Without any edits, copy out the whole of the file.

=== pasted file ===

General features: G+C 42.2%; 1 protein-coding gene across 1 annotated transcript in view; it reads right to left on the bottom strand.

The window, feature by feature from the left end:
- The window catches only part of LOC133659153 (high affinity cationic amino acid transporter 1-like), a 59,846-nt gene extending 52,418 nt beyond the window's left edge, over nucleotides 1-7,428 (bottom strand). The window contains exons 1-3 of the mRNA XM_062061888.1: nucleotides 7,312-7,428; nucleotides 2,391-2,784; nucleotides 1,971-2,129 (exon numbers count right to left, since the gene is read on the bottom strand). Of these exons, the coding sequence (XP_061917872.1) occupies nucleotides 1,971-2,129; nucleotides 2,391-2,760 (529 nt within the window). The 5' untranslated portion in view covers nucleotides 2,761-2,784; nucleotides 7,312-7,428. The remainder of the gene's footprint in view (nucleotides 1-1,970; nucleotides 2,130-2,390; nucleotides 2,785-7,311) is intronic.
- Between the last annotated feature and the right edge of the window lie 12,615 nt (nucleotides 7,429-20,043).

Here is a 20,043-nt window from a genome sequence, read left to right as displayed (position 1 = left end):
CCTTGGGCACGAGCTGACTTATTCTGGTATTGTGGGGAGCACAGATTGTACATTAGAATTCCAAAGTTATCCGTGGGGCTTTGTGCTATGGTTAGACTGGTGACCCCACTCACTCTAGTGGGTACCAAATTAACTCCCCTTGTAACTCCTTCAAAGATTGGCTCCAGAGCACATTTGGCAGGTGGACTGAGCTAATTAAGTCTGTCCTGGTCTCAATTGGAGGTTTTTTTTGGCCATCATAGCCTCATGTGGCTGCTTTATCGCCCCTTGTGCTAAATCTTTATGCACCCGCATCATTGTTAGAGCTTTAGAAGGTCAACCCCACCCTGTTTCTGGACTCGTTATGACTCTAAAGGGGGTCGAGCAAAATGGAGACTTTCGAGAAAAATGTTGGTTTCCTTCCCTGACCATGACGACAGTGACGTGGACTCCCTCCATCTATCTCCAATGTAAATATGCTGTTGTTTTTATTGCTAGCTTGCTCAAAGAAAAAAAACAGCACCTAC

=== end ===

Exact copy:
General features: G+C 42.2%; 1 protein-coding gene across 1 annotated transcript in view; it reads right to left on the bottom strand.

The window, feature by feature from the left end:
- The window catches only part of LOC133659153 (high affinity cationic amino acid transporter 1-like), a 59,846-nt gene extending 52,418 nt beyond the window's left edge, over nucleotides 1-7,428 (bottom strand). The window contains exons 1-3 of the mRNA XM_062061888.1: nucleotides 7,312-7,428; nucleotides 2,391-2,784; nucleotides 1,971-2,129 (exon numbers count right to left, since the gene is read on the bottom strand). Of these exons, the coding sequence (XP_061917872.1) occupies nucleotides 1,971-2,129; nucleotides 2,391-2,760 (529 nt within the window). The 5' untranslated portion in view covers nucleotides 2,761-2,784; nucleotides 7,312-7,428. The remainder of the gene's footprint in view (nucleotides 1-1,970; nucleotides 2,130-2,390; nucleotides 2,785-7,311) is intronic.
- Between the last annotated feature and the right edge of the window lie 12,615 nt (nucleotides 7,429-20,043).

Here is a 20,043-nt window from a genome sequence, read left to right as displayed (position 1 = left end):
CCTTGGGCACGAGCTGACTTATTCTGGTATTGTGGGGAGCACAGATTGTACATTAGAATTCCAAAGTTATCCGTGGGGCTTTGTGCTATGGTTAGACTGGTGACCCCACTCACTCTAGTGGGTACCAAATTAACTCCCCTTGTAACTCCTTCAAAGATTGGCTCCAGAGCACATTTGGCAGGTGGACTGAGCTAATTAAGTCTGTCCTGGTCTCAATTGGAGGTTTTTTTTGGCCATCATAGCCTCATGTGGCTGCTTTATCGCCCCTTGTGCTAAATCTTTATGCACCCGCATCATTGTTAGAGCTTTAGAAGGTCAACCCCACCCTGTTTCTGGACTCGTTATGACTCTAAAGGGGGTCGAGCAAAATGGAGACTTTCGAGAAAAATGTTGGTTTCCTTCCCTGACCATGACGACAGTGACGTGGACTCCCTCCATCTATCTCCAATGTAAATATGCTGTTGTTTTTATTGCTAGCTTGCTCAAAGAAAAAAAACAGCACCTAC